How to Write an Artist Resume

An artist resume needs to show off both creative abilities and certain social skills. Though talent is a critical part of success in this job, talent alone will not convince employers or gallery owners to take you on as a team member. You also need to demonstrate communication skills, organizational skills, and self-discipline.

Artists are often part of a larger creative team. This makes it essential that you be able to discuss clearly and effectively with others an artistic vision, including both design and supply elements. Employers will be looking for artists who make themselves into good team members, or at the very least are not unduly difficult personalities to integrate with the rest of the team.

In addition to communicative skills, employers also value artists who have a certain amount of self-discipline and organizational skills. Persistence is critical for long term success, and being able to manage multiple projects at one time also helps ensure profitability and viability for the artistic partnership. Employers want an artist who is consistently productive and who doesn’t give up easily when faced with a challenging market situation.

Artist Resume Tips:

Your artist resume needs to showcase your abilities to be a functional and dependable member of a team. There are many artists who dream of greatness, but employers want artists who can do more than simply dream all day. In particular, your resume should highlight:

Communication Skills: Even though a great deal of art is done individually, it is still important for you to be able to talk to others about your work. You will need to be able to communicate your vision and as be able to give clear instructions to anyone who may be helping you with the work. Your resume should highlight your communication skills.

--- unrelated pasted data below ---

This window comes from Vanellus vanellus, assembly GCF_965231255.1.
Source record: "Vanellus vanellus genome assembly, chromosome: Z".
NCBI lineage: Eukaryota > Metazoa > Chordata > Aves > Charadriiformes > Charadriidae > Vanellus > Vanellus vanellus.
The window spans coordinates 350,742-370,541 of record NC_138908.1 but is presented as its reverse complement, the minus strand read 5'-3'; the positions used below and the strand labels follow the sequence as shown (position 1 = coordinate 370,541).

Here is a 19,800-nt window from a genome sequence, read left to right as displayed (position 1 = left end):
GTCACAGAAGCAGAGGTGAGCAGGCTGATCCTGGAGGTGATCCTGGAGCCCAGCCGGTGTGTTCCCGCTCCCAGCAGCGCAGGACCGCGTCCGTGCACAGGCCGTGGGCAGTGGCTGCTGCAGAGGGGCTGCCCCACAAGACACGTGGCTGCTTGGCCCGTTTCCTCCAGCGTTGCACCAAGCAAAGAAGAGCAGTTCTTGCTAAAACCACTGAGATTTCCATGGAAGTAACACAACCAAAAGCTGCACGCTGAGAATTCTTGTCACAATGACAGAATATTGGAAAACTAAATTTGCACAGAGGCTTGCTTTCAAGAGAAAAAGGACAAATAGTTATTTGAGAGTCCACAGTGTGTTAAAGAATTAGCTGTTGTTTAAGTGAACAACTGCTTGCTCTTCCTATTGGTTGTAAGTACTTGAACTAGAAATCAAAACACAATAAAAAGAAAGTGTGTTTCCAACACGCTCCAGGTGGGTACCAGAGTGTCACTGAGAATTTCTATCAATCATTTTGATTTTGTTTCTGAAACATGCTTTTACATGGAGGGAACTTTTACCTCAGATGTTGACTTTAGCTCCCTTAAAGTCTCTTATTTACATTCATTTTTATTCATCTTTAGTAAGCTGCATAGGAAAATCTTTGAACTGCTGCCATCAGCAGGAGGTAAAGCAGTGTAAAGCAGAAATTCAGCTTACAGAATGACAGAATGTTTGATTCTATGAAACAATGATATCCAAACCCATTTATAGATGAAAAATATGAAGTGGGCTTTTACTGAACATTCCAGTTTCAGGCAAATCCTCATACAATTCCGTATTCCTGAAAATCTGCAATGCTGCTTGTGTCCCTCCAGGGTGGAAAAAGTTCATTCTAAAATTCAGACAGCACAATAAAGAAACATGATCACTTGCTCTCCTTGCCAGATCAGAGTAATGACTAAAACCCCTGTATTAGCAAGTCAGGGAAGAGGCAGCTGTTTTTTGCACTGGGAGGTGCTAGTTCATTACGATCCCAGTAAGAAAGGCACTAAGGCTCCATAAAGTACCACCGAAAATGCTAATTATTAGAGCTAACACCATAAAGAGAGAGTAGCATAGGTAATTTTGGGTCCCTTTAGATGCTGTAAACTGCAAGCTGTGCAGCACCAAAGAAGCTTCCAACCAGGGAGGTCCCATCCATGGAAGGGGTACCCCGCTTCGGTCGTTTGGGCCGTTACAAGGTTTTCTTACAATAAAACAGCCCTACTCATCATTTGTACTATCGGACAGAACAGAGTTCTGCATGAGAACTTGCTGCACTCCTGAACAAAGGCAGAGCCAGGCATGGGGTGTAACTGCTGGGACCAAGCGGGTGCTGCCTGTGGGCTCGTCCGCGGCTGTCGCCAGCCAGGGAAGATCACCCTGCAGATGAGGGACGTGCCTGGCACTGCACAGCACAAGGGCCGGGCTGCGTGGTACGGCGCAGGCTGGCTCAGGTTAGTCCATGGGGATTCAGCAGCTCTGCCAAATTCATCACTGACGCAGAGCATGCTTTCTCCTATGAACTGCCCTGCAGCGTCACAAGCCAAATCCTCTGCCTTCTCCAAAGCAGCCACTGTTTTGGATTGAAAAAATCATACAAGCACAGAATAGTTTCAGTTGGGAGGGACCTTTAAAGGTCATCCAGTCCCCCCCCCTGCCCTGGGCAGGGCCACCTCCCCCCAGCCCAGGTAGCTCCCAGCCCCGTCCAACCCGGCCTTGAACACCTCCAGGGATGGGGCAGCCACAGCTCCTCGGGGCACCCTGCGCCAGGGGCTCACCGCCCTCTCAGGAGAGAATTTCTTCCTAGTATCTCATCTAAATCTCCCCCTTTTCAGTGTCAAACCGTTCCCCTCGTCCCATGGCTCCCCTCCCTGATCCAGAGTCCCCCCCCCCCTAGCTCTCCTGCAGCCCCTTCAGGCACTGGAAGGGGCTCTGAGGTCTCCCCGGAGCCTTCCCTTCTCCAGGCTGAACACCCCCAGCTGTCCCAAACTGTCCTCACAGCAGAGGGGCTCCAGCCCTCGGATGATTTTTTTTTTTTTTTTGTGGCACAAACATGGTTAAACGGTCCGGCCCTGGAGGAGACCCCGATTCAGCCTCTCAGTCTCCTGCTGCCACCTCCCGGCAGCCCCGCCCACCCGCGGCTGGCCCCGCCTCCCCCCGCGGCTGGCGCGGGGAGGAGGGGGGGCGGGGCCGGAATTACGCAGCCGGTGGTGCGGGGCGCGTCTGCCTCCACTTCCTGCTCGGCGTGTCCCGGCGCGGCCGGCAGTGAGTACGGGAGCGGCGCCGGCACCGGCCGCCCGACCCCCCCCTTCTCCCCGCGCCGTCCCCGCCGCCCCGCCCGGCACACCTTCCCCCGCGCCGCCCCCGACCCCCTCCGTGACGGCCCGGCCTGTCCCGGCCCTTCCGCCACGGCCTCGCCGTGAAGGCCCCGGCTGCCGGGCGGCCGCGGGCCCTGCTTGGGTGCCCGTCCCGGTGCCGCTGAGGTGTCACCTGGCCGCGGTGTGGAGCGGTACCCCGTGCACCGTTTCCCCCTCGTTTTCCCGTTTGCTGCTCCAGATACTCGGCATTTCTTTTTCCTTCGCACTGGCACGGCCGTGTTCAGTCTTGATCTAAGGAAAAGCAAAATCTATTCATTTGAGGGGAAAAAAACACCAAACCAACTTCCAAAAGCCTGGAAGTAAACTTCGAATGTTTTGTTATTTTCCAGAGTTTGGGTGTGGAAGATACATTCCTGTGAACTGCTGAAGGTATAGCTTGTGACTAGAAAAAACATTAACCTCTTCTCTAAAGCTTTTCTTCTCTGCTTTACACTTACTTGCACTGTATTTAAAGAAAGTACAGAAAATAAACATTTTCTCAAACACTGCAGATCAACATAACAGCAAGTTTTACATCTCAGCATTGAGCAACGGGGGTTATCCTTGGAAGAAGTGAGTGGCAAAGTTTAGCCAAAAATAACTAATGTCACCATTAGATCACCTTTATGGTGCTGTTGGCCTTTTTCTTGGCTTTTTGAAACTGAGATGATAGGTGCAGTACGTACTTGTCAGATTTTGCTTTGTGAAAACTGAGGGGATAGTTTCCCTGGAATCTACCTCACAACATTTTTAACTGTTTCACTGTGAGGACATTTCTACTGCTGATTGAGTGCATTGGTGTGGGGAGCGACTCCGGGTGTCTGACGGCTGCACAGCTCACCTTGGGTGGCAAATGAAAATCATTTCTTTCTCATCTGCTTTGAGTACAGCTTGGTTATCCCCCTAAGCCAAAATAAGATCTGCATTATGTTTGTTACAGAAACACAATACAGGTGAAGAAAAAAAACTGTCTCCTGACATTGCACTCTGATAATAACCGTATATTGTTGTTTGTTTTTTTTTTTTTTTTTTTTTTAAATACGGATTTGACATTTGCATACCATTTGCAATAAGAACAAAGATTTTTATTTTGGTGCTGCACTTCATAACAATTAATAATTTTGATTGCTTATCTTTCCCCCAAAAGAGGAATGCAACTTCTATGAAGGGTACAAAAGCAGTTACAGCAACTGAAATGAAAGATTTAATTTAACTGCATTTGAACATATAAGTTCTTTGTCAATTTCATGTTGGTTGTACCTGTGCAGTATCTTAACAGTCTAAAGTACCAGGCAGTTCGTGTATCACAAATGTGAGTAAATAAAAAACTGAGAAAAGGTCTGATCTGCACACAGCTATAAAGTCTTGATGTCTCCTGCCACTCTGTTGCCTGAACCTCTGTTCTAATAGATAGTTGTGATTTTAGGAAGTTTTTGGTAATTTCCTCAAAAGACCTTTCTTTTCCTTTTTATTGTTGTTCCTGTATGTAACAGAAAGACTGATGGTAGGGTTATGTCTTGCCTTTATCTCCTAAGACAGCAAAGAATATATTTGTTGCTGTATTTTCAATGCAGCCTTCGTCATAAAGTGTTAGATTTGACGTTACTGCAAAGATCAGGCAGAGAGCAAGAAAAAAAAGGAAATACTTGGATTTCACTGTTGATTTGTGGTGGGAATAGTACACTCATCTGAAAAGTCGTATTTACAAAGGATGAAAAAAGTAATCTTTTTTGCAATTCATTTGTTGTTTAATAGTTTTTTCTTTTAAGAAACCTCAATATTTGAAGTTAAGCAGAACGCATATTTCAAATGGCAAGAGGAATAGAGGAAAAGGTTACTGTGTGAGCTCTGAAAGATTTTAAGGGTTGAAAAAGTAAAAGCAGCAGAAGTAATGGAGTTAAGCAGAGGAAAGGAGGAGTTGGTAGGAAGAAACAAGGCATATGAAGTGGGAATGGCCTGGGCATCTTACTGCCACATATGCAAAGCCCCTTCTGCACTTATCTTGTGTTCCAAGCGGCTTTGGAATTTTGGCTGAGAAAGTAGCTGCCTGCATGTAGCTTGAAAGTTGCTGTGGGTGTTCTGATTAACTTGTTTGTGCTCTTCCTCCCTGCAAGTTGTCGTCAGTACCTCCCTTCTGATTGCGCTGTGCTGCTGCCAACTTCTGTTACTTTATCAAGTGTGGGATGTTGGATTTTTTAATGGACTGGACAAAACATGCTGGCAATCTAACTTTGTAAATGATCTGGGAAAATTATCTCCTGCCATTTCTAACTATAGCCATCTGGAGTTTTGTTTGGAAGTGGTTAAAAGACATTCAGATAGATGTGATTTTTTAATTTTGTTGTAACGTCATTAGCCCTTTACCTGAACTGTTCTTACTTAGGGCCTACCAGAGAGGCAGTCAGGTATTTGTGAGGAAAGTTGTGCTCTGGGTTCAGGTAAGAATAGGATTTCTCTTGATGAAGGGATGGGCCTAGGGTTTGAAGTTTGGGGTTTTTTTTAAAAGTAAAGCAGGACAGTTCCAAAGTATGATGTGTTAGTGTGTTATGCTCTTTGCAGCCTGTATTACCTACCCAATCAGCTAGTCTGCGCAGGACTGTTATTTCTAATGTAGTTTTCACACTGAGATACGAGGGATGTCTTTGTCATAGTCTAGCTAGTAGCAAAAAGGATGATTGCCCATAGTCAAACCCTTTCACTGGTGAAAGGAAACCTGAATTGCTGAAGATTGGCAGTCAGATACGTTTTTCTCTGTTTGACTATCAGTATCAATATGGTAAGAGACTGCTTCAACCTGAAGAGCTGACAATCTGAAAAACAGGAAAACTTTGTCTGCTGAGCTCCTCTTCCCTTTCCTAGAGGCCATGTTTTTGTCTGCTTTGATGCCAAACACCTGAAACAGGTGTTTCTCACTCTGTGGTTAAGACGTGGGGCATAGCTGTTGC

Creative Skills: Creativity is the soul of art, and whatever your favored medium, you need to demonstrate to employers your ability to be consistently creative.

Organizational Skills: It is often necessary to work on more than one project at time, and to have projects at dramatically different stages with your creative team. Prove to employers on your resume that you have the organizational skills to manage multiple tasks, exhibits, or grants with success.

Self-Motivation Skills: Employers want artists who can manage themselves and keep themselves on task. Your resume needs to showcase your ability to keep yourself motivated and productive without outside prompting.

Selling Skills: Artists who can sell as well as create are highly valued. Your resume should promote any sales skills and experiences that you bring to the table.

Though many think of art as a solitary pursuit, there are many elements of the artist’s job that involve working as a part of a larger team and with a shifting group of supporters. When looking at prospective jobs, read the position descriptions carefully to be sure you understand the duties and the requirements of the job. Address employers’ needs directly, exhibit teamwork and positive social traits, and prove to employers that they need you as a part of their company.

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